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Tuesday, 11 September, 2001, 17:25 GMT 18:25 UK
World Bank pushes anti-poverty drive
A beggar in China
Tricky business conditions and poverty are related
The failure to build strong institutions is the main obstacle to eradicating poverty in developing countries, the World Bank has said.

In its latest World Development Report, an annual survey of economic and social progress in poor countries, the Bank condemned the slow pace of legal, regulatory and financial reform across much of the developing world.

Tangled laws, corrupt courts and red tape are a significant barrier to investment, the Bank said.

"Without effective institutions, poor people and poor countries are excluded from the benefits of markets," said Nicholas Stern, the World Bank's chief economist.

Business blockages

These ineffective state structures make doing business slow and painful in many countries.

Moputu, Mozambique
Registering a business in Mozambique takes patience
In Mozambique, for example, registering a new business requires 19 separate steps, takes five months, and costs more than the average annual per-capita income.

In Australia, the same process takes two steps, two days, and costs 2% of average per-capita income.

The Bank's survey of 85 countries found a striking correlation between speed of business procedures and country income.

In countries in the top quartile of income, registering a business costs an average of less than 10% of annual gross national product per capita.

In the bottom quartile, that figure is close to 120%.

Corruption correlation

These procedures are closely connected with corruption, another key by-product of shaky institutions.

Don't quibble over a bad cheque in Slovenia
Countries where registering a business takes 16 or more separate processes tend to score 80% or more on the Bank's corruption index.

And the same rule applies throughout the range of supposedly routine transactions.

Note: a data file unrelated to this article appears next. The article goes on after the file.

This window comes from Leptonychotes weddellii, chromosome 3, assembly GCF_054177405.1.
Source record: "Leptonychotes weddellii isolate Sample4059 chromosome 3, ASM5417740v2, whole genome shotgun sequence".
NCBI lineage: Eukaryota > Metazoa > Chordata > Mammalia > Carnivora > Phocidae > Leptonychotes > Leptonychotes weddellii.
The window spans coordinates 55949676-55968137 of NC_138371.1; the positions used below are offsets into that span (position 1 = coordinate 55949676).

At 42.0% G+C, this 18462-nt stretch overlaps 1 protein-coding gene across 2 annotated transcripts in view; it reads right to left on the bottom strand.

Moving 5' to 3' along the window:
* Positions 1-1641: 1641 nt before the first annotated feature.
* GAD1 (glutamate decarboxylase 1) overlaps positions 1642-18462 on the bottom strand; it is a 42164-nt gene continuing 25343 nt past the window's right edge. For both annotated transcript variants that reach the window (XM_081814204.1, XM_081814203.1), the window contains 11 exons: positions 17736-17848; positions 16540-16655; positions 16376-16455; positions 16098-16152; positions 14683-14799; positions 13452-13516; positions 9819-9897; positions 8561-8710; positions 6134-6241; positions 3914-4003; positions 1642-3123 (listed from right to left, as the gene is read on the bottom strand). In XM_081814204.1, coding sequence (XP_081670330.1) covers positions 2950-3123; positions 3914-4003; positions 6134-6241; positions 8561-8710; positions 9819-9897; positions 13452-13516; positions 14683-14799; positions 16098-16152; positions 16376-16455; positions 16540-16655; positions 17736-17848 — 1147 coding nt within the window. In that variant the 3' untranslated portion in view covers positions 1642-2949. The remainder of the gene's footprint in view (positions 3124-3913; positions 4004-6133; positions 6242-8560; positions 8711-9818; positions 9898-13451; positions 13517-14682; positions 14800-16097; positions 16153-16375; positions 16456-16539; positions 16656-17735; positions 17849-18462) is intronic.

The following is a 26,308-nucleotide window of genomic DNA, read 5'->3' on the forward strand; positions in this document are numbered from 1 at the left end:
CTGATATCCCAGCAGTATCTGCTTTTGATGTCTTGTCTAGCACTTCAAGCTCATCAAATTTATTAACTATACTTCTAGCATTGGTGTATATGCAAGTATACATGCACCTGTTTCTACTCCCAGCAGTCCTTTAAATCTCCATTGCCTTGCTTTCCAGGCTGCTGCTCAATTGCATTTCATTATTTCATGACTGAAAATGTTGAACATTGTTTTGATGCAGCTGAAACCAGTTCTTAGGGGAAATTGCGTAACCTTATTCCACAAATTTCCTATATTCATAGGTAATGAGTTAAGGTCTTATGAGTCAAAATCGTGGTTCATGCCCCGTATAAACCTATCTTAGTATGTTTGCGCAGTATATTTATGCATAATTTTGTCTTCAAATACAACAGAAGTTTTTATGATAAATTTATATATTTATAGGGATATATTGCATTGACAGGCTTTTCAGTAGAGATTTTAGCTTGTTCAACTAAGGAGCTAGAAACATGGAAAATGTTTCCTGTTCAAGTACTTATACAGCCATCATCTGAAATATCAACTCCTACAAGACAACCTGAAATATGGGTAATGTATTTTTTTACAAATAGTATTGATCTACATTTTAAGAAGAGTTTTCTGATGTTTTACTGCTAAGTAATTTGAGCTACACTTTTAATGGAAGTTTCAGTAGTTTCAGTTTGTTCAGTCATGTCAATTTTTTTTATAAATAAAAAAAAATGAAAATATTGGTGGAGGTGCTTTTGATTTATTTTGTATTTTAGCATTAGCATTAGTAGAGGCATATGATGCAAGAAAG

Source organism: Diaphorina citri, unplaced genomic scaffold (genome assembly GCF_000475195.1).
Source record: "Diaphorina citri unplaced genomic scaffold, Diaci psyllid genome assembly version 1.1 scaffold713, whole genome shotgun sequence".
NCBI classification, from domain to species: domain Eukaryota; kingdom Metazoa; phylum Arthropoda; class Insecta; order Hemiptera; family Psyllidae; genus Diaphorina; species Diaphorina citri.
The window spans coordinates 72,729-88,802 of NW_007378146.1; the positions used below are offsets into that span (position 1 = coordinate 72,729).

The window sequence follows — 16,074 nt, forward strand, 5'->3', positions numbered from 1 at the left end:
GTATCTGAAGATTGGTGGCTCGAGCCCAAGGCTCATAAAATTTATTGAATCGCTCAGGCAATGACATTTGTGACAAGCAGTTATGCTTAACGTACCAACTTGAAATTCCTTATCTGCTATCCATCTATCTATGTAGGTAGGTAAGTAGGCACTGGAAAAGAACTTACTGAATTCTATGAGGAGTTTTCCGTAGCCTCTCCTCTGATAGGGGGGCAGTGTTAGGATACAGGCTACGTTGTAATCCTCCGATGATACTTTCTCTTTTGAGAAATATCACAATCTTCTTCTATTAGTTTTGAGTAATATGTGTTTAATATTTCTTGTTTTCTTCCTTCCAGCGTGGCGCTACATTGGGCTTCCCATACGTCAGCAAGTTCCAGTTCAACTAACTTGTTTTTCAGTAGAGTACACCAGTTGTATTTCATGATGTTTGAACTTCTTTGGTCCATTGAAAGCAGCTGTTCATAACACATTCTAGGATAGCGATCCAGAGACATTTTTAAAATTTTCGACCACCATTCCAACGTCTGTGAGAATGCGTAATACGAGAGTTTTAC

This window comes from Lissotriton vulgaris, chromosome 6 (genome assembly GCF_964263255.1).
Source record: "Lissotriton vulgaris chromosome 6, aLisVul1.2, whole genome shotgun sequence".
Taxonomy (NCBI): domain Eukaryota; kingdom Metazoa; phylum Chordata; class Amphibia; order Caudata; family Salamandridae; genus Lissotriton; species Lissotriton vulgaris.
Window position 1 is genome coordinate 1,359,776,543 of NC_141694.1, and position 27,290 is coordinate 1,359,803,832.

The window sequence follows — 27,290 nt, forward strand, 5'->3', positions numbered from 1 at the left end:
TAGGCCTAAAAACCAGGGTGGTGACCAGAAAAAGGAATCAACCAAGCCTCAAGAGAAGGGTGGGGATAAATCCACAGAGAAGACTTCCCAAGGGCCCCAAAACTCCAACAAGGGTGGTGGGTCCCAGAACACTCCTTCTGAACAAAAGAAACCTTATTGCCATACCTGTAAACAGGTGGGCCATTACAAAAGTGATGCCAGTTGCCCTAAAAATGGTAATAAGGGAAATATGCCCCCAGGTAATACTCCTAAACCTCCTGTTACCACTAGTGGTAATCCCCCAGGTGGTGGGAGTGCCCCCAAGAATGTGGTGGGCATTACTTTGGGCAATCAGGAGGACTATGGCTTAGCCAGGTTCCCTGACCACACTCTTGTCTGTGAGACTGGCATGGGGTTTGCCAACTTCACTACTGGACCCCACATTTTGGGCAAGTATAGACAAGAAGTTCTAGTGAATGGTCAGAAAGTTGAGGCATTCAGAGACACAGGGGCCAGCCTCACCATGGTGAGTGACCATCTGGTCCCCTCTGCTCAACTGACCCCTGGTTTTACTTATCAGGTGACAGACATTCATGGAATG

In Slovenia, resolving a dispute over a returned cheque can take up to four years; in Singapore, the same thing takes just 35 days.

Pressing for stories

Nor is the same phenomenon purely associated with procedures that directly hit business.

The World Development Report places particular emphasis on development of a free press, citing a myriad of examples where crusading media have forced the sort of reforms that can - in time - benefit investment.

Belarusian president Aleksandr Lukashenko
Free media is good for democracy, the Bank says
The report argues that private-sector media are in general more effective at digging out information than their counterparts in the state sector.

Mexico's partial privatisation of broadcasting at the end of the 1980s, for example, resulted in a sharp increase in coverage of government corruption scandals, the report said.

Philosophical shift

The new World Development Report is a telling distillation of the Bank's latest thinking.

Over the last few years, at least partly in response to criticism from the developing world, it has striven to reinvent itself.

World Bank president James Wolfensohn
The touchy-feely Mr Wolfensohn

Its old image was more or less as a lackey to the fiercely free-market International Monetary Fund (IMF), on whose behest the Bank would attempt to force through a one-size-fits-all capitalist model on unwilling aid recipients.

But under the management of James Wolfensohn, its president, the Bank has adopted a softer, more flexible style, and has engaged far more willingly with pressure groups of all kinds.

"Copying intuitional models without considering whether they are needed by those they are supposed to serve, and the capabilities of government and citizens, can waste scarce resources," the report said.

Controversial changes

The change has been somewhat revolutionary.

Recently, the Bank said it had altered its lending guidelines, in the hope of ensuring that economic development in poor countries does not bring pollution and degradation of natural resources.

This shift away from hard free-market policies, and towards a more inclusive approach, has been somewhat controversial within the Bank itself.

Some have argued that the Bank should feel free to criticise developing-world politicians more openly, rather than focusing on disembodied institutions, or engaging in critiques of the capitalist financial system.

See also:

19 Jul 01 | Business
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18 Jul 01 | Business
New 'green' policy for World Bank
18 Jul 01 | Business
Bush favours grants for poor nations
18 Jul 01 | Europe
Genoa set for summit onslaught
15 Jun 01 | Europe
Gothenburgers count the cost
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